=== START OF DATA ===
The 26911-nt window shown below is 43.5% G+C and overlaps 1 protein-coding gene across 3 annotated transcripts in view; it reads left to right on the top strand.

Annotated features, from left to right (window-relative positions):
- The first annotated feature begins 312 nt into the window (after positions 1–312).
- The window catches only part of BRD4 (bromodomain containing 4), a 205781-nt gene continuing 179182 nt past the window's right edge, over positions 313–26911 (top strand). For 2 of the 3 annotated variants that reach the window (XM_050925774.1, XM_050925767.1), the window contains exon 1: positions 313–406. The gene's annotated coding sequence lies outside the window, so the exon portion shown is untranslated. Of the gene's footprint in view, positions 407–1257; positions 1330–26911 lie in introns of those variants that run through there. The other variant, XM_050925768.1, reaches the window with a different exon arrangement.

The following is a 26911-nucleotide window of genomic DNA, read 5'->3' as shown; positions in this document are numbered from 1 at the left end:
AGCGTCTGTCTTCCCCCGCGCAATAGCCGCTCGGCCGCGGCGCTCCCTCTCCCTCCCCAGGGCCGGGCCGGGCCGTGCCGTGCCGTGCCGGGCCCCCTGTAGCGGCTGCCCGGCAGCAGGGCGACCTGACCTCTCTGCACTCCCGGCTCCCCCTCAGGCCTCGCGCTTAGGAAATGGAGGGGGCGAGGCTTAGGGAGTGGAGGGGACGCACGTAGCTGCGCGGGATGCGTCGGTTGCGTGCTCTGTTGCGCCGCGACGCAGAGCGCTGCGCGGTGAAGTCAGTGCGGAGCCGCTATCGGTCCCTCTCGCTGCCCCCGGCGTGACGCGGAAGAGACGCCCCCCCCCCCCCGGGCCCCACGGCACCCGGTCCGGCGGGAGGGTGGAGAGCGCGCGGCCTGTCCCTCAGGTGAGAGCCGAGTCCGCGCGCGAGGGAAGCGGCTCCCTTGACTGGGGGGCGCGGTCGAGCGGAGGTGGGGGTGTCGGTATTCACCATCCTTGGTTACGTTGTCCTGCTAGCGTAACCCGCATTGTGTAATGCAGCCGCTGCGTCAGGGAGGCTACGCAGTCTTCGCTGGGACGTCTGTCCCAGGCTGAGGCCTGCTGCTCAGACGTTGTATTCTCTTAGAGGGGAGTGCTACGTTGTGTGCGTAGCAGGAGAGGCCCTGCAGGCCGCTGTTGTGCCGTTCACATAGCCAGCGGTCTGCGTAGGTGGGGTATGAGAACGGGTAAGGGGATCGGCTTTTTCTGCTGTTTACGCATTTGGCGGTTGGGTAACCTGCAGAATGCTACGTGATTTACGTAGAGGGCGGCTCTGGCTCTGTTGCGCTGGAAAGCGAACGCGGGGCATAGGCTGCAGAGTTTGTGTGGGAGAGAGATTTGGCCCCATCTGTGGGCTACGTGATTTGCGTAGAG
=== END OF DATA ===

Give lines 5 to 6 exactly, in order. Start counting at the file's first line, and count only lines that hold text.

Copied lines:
The following is a 26911-nucleotide window of genomic DNA, read 5'->3' as shown; positions in this document are numbered from 1 at the left end:
AGCGTCTGTCTTCCCCCGCGCAATAGCCGCTCGGCCGCGGCGCTCCCTCTCCCTCCCCAGGGCCGGGCCGGGCCGTGCCGTGCCGTGCCGGGCCCCCTGTAGCGGCTGCCCGGCAGCAGGGCGACCTGACCTCTCTGCACTCCCGGCTCCCCCTCAGGCCTCGCGCTTAGGAAATGGAGGGGGCGAGGCTTAGGGAGTGGAGGGGACGCACGTAGCTGCGCGGGATGCGTCGGTTGCGTGCTCTGTTGCGCCGCGACGCAGAGCGCTGCGCGGTGAAGTCAGTGCGGAGCCGCTATCGGTCCCTCTCGCTGCCCCCGGCGTGACGCGGAAGAGACGCCCCCCCCCCCCCGGGCCCCACGGCACCCGGTCCGGCGGGAGGGTGGAGAGCGCGCGGCCTGTCCCTCAGGTGAGAGCCGAGTCCGCGCGCGAGGGAAGCGGCTCCCTTGACTGGGGGGCGCGGTCGAGCGGAGGTGGGGGTGTCGGTATTCACCATCCTTGGTTACGTTGTCCTGCTAGCGTAACCCGCATTGTGTAATGCAGCCGCTGCGTCAGGGAGGCTACGCAGTCTTCGCTGGGACGTCTGTCCCAGGCTGAGGCCTGCTGCTCAGACGTTGTATTCTCTTAGAGGGGAGTGCTACGTTGTGTGCGTAGCAGGAGAGGCCCTGCAGGCCGCTGTTGTGCCGTTCACATAGCCAGCGGTCTGCGTAGGTGGGGTATGAGAACGGGTAAGGGGATCGGCTTTTTCTGCTGTTTACGCATTTGGCGGTTGGGTAACCTGCAGAATGCTACGTGATTTACGTAGAGGGCGGCTCTGGCTCTGTTGCGCTGGAAAGCGAACGCGGGGCATAGGCTGCAGAGTTTGTGTGGGAGAGAGATTTGGCCCCATCTGTGGGCTACGTGATTTGCGTAGAG